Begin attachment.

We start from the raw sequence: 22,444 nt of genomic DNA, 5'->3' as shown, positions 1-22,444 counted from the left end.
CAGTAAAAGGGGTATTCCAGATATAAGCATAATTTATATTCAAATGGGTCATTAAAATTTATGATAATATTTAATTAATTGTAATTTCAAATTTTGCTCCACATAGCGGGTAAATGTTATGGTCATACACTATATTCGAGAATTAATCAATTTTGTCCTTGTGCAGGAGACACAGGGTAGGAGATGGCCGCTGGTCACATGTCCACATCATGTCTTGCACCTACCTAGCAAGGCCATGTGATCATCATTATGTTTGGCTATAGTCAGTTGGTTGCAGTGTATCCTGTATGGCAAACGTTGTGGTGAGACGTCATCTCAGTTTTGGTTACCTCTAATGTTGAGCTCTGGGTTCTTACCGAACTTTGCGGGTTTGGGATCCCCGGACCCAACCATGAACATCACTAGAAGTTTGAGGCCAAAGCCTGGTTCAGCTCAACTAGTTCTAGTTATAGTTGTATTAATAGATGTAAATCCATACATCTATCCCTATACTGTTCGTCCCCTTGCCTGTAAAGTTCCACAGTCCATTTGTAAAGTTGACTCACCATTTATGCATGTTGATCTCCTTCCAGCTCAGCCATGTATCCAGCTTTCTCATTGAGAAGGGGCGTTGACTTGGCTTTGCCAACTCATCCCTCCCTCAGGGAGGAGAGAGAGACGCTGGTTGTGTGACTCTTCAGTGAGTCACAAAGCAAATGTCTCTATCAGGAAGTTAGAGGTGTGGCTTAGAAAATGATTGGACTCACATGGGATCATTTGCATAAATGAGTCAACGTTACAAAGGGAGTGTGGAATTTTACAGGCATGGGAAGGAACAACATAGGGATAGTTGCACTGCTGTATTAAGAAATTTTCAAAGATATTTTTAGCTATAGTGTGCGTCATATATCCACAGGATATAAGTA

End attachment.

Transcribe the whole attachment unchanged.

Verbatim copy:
We start from the raw sequence: 22,444 nt of genomic DNA, 5'->3' as shown, positions 1-22,444 counted from the left end.
CAGTAAAAGGGGTATTCCAGATATAAGCATAATTTATATTCAAATGGGTCATTAAAATTTATGATAATATTTAATTAATTGTAATTTCAAATTTTGCTCCACATAGCGGGTAAATGTTATGGTCATACACTATATTCGAGAATTAATCAATTTTGTCCTTGTGCAGGAGACACAGGGTAGGAGATGGCCGCTGGTCACATGTCCACATCATGTCTTGCACCTACCTAGCAAGGCCATGTGATCATCATTATGTTTGGCTATAGTCAGTTGGTTGCAGTGTATCCTGTATGGCAAACGTTGTGGTGAGACGTCATCTCAGTTTTGGTTACCTCTAATGTTGAGCTCTGGGTTCTTACCGAACTTTGCGGGTTTGGGATCCCCGGACCCAACCATGAACATCACTAGAAGTTTGAGGCCAAAGCCTGGTTCAGCTCAACTAGTTCTAGTTATAGTTGTATTAATAGATGTAAATCCATACATCTATCCCTATACTGTTCGTCCCCTTGCCTGTAAAGTTCCACAGTCCATTTGTAAAGTTGACTCACCATTTATGCATGTTGATCTCCTTCCAGCTCAGCCATGTATCCAGCTTTCTCATTGAGAAGGGGCGTTGACTTGGCTTTGCCAACTCATCCCTCCCTCAGGGAGGAGAGAGAGACGCTGGTTGTGTGACTCTTCAGTGAGTCACAAAGCAAATGTCTCTATCAGGAAGTTAGAGGTGTGGCTTAGAAAATGATTGGACTCACATGGGATCATTTGCATAAATGAGTCAACGTTACAAAGGGAGTGTGGAATTTTACAGGCATGGGAAGGAACAACATAGGGATAGTTGCACTGCTGTATTAAGAAATTTTCAAAGATATTTTTAGCTATAGTGTGCGTCATATATCCACAGGATATAAGTA